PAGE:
Office’s annual report fails to provide legally required film spending details and presents figures that appear to significantly overstate Michigan Film Incentive’s impact
For Immediate Release
Thursday, March 19, 2009
Contact: Patrick J. Wright
Senior Legal Analyst
MIDLAND — In stark contrast to the government transparency celebrated during Sunshine Week, the Michigan Film Office has issued a report that is "sorely lacking in key information required by state law," Mackinac Center Senior Legal Analyst Patrick J. Wright said today. The report, released earlier this month, is supposed to provide detailed spending figures for each film receiving the Michigan Film Incentive’s refundable tax credits in 2008, but instead supplies only a total spending figure.
"The Film Office is required to report a breakdown of each film’s production spending on goods, services, salaries and wages," Wright said. "This allows lawmakers to see what kind of economic benefits the films may bring the state and to evaluate the Film Office’s judgment in handing out the law’s generous subsidies and tax credits. The Film Office argues it can’t disclose the figures due to the confidentiality of filmmakers’ budgets, but a reading of the law shows that that objection doesn’t apply here. The statute is very explicit that detailed spending breakdowns have to be in the report."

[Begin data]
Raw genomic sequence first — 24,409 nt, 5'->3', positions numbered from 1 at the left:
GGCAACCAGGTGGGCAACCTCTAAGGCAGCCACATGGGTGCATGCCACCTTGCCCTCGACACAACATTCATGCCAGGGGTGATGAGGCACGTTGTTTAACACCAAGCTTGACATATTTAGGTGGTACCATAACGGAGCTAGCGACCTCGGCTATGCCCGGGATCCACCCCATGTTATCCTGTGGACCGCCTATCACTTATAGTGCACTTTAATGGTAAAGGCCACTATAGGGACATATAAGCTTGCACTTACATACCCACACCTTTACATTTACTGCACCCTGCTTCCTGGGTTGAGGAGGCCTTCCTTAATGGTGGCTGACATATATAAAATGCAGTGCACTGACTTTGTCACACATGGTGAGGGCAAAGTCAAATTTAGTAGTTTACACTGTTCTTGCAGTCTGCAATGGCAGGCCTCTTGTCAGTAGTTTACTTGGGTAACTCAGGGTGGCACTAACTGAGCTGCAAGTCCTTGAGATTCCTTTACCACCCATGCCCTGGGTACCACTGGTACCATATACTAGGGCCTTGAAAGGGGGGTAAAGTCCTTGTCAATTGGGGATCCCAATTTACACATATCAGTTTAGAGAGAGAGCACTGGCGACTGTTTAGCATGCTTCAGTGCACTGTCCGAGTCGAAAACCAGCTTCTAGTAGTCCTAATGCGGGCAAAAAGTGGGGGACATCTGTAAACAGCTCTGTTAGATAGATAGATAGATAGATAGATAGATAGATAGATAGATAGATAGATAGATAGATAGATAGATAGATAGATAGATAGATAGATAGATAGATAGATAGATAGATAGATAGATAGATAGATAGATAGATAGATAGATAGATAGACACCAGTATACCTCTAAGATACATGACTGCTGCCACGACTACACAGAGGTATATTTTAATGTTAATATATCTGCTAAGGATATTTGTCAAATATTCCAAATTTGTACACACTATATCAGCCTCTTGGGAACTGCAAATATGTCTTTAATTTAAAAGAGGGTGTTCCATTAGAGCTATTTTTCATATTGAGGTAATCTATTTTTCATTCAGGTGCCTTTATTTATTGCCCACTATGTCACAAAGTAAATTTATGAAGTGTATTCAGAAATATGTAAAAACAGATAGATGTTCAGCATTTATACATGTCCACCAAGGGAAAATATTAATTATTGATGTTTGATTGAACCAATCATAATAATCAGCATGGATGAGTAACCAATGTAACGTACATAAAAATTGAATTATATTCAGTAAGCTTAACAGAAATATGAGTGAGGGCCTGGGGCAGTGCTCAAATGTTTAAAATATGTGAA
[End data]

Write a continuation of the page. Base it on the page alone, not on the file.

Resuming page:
And serious questions arise about the numbers the Film Office does provide. In a video segment released on the Mackinac Center’s Web site today, Communications Specialist Kathy Hoekstra finds that while the Film Office claims $125 million was spent in Michigan by the 35 films that qualified for the tax credit, the figure should almost certainly be closer to $65 million, based on data in a study accompanying the Film Office report and authored by Michigan State University’s Center for Economic Analysis. Hoekstra further points out that although the Film Office puts the film-related Michigan jobs at 2,800, the MSU study calculates that these positions lasted just 23 days on average, equating to roughly 254 year-round jobs. The Film Office’s dubious figures and refusal to furnish details, she observes, act as "a cloak of secrecy that conceals more answers than it reveals."
Hoekstra’s video, which also features Wright’s concerns, is posted at www.mackinac.org/mfi and is the third in a series dealing with the Michigan Film Incentive. The other segments can be viewed on the same Mackinac Center video page or by browsing to www.mackinac.org/10114 and www.mackinac.org/10234.